In one sense Henry has eclipsed the achievements of Gullit and Cantona. Neither man has been immortalised in stone outside their old stamping grounds, but Arsenal’s talismanic Frenchman was bestowed that honour last year. Few would dispute the choice of recipient, a small matter of 229 goals make Henry the Gunners' record goalscorer.

But mere statistics tell half the story. The brilliant frontman lit up the Premier League for eight years. Henry was a thrilling sight to behold. His electric pace was masked by a grace of movement.

Every Arsenal fan has their own memory of Henry. The run and finish against Tottenham will appeal to many. The swivel and volley against Manchester United will be popular in other quarters. The overwhelming majority will treasure the opportunity of watching the majestic Thierry Henry.


The German striker arrived at Tottenham in a blaze of publicity, as an expectant nation looked forward to seeing the superstar in action.

Klinsmann also came with baggage. He had been labelled a diver by sections of the Press. Some pundits felt the forward lost his footing a bit too often, particularly when he entered the penalty area.

If Klinsmann’s sportsmanship was questioned, his ability was beyond debate. Spurs had landed a world class marksman. A lethal finisher with head or foot, the targetman impressed at the 1990 World Cup. His three goals helped Germany win the tournament. On the way Franz Beckenbauer’s men defeated England. This hardly endeared him to opposition fans in this country.

After spells with Inter Milan and AS Monaco, Jurgen joined the Premier League’s growing foreign legion. His 1994 signing was greeted by surprise. While other high profile imports headed for Highbury or Stamford Bridge, Klinsmann opted for a move to White Hart Lane. At the time the Lillywhites were going through a transitional phase, it was a  major coup for Tottenham Hotspur.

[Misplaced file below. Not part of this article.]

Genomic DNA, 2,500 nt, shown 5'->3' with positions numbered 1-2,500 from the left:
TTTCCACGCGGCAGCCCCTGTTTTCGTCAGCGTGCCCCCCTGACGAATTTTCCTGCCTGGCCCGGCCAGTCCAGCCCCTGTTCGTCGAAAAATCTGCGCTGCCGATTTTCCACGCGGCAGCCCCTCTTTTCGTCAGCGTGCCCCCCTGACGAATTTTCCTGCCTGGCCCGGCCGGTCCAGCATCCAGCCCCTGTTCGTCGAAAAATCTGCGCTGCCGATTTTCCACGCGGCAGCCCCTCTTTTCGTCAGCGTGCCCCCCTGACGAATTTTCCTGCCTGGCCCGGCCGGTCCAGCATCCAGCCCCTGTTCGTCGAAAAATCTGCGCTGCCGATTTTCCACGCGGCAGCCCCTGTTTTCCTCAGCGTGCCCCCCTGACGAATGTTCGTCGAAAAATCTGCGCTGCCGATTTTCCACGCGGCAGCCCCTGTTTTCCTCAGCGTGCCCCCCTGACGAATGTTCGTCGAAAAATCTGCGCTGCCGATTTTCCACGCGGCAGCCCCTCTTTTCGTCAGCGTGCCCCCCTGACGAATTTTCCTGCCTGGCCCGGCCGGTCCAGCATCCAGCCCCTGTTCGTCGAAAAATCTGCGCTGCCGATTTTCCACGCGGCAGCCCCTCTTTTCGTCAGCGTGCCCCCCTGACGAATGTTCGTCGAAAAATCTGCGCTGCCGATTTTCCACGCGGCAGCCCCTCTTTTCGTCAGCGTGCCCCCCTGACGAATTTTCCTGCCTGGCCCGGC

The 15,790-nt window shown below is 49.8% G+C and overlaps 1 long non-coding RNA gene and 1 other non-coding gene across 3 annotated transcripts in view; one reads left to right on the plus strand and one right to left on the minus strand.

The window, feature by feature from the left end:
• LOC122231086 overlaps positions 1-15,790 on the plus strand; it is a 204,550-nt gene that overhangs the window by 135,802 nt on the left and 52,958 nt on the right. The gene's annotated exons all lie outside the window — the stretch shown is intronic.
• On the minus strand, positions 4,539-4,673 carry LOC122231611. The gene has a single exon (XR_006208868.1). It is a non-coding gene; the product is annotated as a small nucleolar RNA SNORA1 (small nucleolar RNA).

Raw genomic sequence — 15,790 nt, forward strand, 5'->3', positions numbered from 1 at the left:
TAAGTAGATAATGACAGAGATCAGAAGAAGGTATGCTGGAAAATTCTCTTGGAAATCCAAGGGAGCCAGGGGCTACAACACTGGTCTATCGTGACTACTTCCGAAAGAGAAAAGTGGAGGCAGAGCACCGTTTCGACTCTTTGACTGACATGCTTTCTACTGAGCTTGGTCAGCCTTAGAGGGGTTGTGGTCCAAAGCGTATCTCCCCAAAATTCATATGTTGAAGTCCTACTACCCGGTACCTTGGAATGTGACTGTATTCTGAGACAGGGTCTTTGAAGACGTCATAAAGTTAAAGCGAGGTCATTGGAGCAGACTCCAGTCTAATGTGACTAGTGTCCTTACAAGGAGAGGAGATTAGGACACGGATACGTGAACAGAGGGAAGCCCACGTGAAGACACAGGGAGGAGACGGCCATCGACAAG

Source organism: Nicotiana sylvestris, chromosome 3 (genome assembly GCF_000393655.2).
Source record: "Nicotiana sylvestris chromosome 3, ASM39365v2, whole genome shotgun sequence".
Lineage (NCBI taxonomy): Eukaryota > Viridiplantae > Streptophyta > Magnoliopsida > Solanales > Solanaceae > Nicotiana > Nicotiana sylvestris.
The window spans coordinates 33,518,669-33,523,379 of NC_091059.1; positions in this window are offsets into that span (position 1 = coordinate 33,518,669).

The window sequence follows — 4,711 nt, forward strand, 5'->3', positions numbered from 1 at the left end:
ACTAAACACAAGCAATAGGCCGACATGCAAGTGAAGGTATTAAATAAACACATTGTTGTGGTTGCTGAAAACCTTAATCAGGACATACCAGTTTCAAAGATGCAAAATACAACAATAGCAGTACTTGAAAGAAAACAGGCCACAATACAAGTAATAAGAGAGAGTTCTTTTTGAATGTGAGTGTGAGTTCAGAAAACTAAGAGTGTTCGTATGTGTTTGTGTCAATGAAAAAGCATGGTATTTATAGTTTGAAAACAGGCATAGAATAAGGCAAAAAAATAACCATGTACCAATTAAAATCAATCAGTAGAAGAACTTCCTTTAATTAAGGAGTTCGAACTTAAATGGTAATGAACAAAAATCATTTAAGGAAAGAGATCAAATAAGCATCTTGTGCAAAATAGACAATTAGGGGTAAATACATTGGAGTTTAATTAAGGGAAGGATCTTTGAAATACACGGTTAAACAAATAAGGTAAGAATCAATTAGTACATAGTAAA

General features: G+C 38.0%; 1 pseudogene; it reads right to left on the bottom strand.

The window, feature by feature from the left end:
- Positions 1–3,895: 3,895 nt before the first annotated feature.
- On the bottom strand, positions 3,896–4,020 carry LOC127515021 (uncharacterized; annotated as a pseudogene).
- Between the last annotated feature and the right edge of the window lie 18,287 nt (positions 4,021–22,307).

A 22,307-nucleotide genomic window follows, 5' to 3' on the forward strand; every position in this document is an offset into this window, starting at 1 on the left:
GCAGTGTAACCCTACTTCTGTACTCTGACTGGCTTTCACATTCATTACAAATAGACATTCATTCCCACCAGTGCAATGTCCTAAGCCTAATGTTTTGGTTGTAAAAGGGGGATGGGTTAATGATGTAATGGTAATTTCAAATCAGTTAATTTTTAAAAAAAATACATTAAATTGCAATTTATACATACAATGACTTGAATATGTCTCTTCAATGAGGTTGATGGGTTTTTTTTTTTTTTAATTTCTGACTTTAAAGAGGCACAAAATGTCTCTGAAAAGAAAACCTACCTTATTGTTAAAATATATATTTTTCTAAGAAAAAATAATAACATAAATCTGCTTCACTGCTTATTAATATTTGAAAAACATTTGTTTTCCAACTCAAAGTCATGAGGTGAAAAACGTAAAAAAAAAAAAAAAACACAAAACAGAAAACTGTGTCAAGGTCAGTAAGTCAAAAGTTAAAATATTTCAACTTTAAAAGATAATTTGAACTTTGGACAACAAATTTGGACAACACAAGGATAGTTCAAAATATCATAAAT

Spurs paid £2 million to get their man, but within weeks the signing looked a steal. The German scored on his debut at Sheffield Wednesday and his celebrations immediately disarmed the negativity surrounding his move. A self-mocking dive winning plaudits all round. Max Clifford would have approved of that spot of public relations. 

Having shown he could laugh at himself, Klinsmann concentrated on sticking the ball in the net. He managed to ruffle the onion bag 18 times during his debut season. Memorable goals against Liverpool and Everton elevated Klinsmann to hero status. Having acquired a new section of admirers, Tottenham’s latest legend decided to move on at the end of the season.

Two years later, with Spurs mired in a battle to avoid relegation, Klinsmann returned. He scored nine goals to help beat the drop. In his two spells the forward scored 30 goals in 56 games. Jurgen Klinsmann has no worries about his popularity in one corner of the capital these days.

So there you have it. Steve has narrowed his search down to four, but who do you think deserves to be crowned the greatest foreigner to have graced the top flight? Whatever your view, we'd love to hear from you.

Next week we'll be taking a look at who has scored the greatest goal in Premier League history. If you want to have your say now, let us have it! - Football News & Transfers

Related Articles:

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Atkinson, Bergkamp, Pires Le Tissier, Di Canio or Zola: Who has scored the greatest Premier League goal?

Shearer, Henry, Fowler, Cantona, Phillips or Le Tissier: Who has been the two greatest strikers in the Premier League?

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Colin Illingworth